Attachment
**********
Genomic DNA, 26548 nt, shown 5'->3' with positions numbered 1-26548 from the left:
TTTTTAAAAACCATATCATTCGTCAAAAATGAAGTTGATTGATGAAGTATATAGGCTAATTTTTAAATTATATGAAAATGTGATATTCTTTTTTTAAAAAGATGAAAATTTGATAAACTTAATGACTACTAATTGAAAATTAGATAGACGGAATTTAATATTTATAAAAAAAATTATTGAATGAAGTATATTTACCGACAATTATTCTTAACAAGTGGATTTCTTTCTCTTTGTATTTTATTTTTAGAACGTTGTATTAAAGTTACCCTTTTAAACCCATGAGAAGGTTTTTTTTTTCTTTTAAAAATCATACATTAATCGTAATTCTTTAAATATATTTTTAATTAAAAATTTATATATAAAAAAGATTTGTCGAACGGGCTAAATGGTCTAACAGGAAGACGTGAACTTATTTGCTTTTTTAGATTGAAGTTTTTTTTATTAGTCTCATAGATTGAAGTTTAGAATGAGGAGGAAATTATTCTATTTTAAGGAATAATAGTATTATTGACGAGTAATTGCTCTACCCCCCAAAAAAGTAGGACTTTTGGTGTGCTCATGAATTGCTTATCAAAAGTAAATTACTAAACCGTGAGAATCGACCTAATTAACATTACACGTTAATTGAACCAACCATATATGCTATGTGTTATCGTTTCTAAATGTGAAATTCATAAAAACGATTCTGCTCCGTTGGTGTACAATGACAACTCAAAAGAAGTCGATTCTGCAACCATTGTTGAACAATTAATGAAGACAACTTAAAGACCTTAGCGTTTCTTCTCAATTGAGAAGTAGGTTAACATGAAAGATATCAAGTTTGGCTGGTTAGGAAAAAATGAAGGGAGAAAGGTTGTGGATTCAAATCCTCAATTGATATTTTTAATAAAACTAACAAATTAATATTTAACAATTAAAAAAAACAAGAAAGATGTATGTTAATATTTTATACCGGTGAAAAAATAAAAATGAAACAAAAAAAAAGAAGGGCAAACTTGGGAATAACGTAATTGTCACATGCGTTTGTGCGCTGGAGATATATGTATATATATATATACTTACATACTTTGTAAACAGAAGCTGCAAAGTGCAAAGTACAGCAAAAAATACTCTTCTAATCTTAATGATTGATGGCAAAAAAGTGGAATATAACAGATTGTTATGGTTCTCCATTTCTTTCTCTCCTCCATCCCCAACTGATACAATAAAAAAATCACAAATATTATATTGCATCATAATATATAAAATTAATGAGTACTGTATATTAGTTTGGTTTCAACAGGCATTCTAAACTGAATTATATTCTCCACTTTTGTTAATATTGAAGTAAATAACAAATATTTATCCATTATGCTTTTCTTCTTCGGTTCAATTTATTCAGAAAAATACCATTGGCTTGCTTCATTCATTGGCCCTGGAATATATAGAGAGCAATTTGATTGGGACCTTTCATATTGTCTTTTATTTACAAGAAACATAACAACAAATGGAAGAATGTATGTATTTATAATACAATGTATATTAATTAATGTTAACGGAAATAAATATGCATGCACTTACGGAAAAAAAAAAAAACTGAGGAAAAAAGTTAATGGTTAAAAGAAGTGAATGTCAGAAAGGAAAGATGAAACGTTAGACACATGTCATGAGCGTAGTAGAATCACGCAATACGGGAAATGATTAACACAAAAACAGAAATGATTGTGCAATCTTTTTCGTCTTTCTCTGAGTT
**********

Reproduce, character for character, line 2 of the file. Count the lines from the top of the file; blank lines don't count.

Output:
TTTTTAAAAACCATATCATTCGTCAAAAATGAAGTTGATTGATGAAGTATATAGGCTAATTTTTAAATTATATGAAAATGTGATATTCTTTTTTTAAAAAGATGAAAATTTGATAAACTTAATGACTACTAATTGAAAATTAGATAGACGGAATTTAATATTTATAAAAAAAATTATTGAATGAAGTATATTTACCGACAATTATTCTTAACAAGTGGATTTCTTTCTCTTTGTATTTTATTTTTAGAACGTTGTATTAAAGTTACCCTTTTAAACCCATGAGAAGGTTTTTTTTTTCTTTTAAAAATCATACATTAATCGTAATTCTTTAAATATATTTTTAATTAAAAATTTATATATAAAAAAGATTTGTCGAACGGGCTAAATGGTCTAACAGGAAGACGTGAACTTATTTGCTTTTTTAGATTGAAGTTTTTTTTATTAGTCTCATAGATTGAAGTTTAGAATGAGGAGGAAATTATTCTATTTTAAGGAATAATAGTATTATTGACGAGTAATTGCTCTACCCCCCAAAAAAGTAGGACTTTTGGTGTGCTCATGAATTGCTTATCAAAAGTAAATTACTAAACCGTGAGAATCGACCTAATTAACATTACACGTTAATTGAACCAACCATATATGCTATGTGTTATCGTTTCTAAATGTGAAATTCATAAAAACGATTCTGCTCCGTTGGTGTACAATGACAACTCAAAAGAAGTCGATTCTGCAACCATTGTTGAACAATTAATGAAGACAACTTAAAGACCTTAGCGTTTCTTCTCAATTGAGAAGTAGGTTAACATGAAAGATATCAAGTTTGGCTGGTTAGGAAAAAATGAAGGGAGAAAGGTTGTGGATTCAAATCCTCAATTGATATTTTTAATAAAACTAACAAATTAATATTTAACAATTAAAAAAAACAAGAAAGATGTATGTTAATATTTTATACCGGTGAAAAAATAAAAATGAAACAAAAAAAAAGAAGGGCAAACTTGGGAATAACGTAATTGTCACATGCGTTTGTGCGCTGGAGATATATGTATATATATATATACTTACATACTTTGTAAACAGAAGCTGCAAAGTGCAAAGTACAGCAAAAAATACTCTTCTAATCTTAATGATTGATGGCAAAAAAGTGGAATATAACAGATTGTTATGGTTCTCCATTTCTTTCTCTCCTCCATCCCCAACTGATACAATAAAAAAATCACAAATATTATATTGCATCATAATATATAAAATTAATGAGTACTGTATATTAGTTTGGTTTCAACAGGCATTCTAAACTGAATTATATTCTCCACTTTTGTTAATATTGAAGTAAATAACAAATATTTATCCATTATGCTTTTCTTCTTCGGTTCAATTTATTCAGAAAAATACCATTGGCTTGCTTCATTCATTGGCCCTGGAATATATAGAGAGCAATTTGATTGGGACCTTTCATATTGTCTTTTATTTACAAGAAACATAACAACAAATGGAAGAATGTATGTATTTATAATACAATGTATATTAATTAATGTTAACGGAAATAAATATGCATGCACTTACGGAAAAAAAAAAAAACTGAGGAAAAAAGTTAATGGTTAAAAGAAGTGAATGTCAGAAAGGAAAGATGAAACGTTAGACACATGTCATGAGCGTAGTAGAATCACGCAATACGGGAAATGATTAACACAAAAACAGAAATGATTGTGCAATCTTTTTCGTCTTTCTCTGAGTT